This was no surprise. Influence expert Dr. Robert Cialdini reports that a 1974 study of Canadian federal elections found that attractive candidates received more than twice as many votes as unattractive ones. People often equate an attractive face with competence.
The makeup of a successful look
The New York Times reported that researchers from Boston University and the Dana–Farber Cancer Institute measured the effect facial appearance had on judging competence. This study photographed 25 white, black and Hispanic women aged 20 to 50. With the help of a professional makeup artist, each was shot with four different looks:
- Barefaced – no makeup
- Natural – minimal makeup
- Professional makeup
- Glamorous makeup
To avoid any model’s confidence level changing because of her look, none was allowed to see herself in the mirror. Two different groups of more than a hundred subjects viewed the photos – some for a split second and others for as long as they wanted. Then they rated each woman on competence.
Women wearing makeup – even the glamorous variety – were consistently judged to be more competent than barefaced women with no makeup. As seen in the Times sample photos (link below), even the glamorously made-up women did not appear out of place in a business setting. But those with better makeup clearly appeared more attractive. Again, a better-looking face imparted an air of competence. In fact, Dr. Cialdini stated:
Other experiments have demonstrated that attractive people are more persuasive in changing the opinions of an audience (Chaiken, 1979).
The Halo Effect – a key to first impressions and influence
For all but models, facial attractiveness has nothing to do with competence. Why do people upgrade those with better-looking faces and downgrade those with less-attractive or aging ones? Because of what psychologists call The Halo Effect. Expert Dr. Cialdini stated:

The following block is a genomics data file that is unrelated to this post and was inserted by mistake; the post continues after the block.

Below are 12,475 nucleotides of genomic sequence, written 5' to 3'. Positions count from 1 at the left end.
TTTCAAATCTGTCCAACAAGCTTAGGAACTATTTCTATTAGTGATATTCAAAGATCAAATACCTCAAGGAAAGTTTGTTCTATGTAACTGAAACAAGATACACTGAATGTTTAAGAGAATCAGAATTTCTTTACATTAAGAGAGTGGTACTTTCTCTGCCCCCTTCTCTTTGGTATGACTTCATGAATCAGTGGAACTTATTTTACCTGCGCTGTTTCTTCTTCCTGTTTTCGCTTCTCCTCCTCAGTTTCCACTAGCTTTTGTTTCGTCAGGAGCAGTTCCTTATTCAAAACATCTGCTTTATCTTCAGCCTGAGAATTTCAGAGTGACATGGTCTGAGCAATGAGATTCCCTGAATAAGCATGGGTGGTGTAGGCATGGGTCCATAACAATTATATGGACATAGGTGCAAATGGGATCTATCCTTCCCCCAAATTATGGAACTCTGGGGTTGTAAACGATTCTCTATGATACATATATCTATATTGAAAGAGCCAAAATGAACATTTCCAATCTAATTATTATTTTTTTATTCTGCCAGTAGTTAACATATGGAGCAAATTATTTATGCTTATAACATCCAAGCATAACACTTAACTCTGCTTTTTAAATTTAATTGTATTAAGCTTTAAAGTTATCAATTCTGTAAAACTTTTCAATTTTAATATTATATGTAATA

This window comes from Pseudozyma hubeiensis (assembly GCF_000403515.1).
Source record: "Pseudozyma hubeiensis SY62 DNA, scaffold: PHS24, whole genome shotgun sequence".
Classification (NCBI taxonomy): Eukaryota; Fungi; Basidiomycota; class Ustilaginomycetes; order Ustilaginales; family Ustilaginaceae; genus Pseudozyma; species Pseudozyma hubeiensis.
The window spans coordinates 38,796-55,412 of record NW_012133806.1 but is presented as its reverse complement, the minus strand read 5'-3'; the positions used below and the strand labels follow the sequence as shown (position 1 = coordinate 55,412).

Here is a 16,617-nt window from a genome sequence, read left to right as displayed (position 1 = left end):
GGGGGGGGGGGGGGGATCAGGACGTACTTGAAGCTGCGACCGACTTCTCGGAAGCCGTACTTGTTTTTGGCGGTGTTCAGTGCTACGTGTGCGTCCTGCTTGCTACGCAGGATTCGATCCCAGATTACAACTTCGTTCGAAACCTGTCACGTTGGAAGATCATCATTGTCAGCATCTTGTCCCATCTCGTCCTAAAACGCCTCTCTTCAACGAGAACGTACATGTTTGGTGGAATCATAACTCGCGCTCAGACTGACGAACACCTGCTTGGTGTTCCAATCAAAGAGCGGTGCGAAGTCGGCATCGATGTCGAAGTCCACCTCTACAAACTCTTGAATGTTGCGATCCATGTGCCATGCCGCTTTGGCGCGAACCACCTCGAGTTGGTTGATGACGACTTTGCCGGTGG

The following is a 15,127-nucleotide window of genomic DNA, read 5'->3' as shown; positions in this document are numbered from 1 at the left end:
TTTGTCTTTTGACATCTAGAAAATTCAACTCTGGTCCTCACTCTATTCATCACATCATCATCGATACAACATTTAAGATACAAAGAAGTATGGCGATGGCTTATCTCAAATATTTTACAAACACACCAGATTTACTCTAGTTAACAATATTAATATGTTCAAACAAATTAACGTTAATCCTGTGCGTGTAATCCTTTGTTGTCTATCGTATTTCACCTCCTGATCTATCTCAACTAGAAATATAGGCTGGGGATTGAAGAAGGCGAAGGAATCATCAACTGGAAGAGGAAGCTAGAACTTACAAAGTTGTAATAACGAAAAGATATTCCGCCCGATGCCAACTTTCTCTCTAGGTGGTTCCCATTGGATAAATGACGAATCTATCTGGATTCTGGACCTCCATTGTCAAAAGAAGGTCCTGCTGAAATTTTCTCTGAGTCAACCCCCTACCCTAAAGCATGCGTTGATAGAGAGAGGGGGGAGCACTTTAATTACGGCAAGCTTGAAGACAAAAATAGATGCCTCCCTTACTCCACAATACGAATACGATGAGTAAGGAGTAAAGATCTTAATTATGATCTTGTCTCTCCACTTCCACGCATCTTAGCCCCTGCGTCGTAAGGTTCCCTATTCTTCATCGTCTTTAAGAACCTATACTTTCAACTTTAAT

Research has shown that we automatically assign to good-looking individuals such favorable traits as talent, kindness, honesty and intelligence.
Further, studies cited in “Could an Aging Face Send the Wrong Message About You?” revealed that unattractive or aging faces were judged to belong to people who were less intelligent, friendly, kind and helpful than faces rated average in attractiveness. Other research found that less attractive salespeople were at a disadvantage in gaining new business.2
Anyone whose role requires them to persuade others would do well to give serious thought to improving their facial appearance. The Halo Effect unfairly penalizes good, intelligent, competent professionals whose looks have faded. But it is a fact of human nature that the wise will recognize and act upon. Highly experienced facial plastic surgeons can recommend affordable ways to get a natural, more attractive look.
- The New York Times – “Up the Career Ladder, Lipstick in Hand” (10-21-11)
- “Improving your Appearance – Could it Improve your Income?”
- Etcoff NL, Stock S, Haley LE, Vickery SA, House DM (2011) Cosmetics as a Feature of the Extended Human Phenotype: Modulation of the Perception of Biologically Important Facial Signals. PLoS ONE 6(10): e25656. doi:10.1371/journal.pone.0025656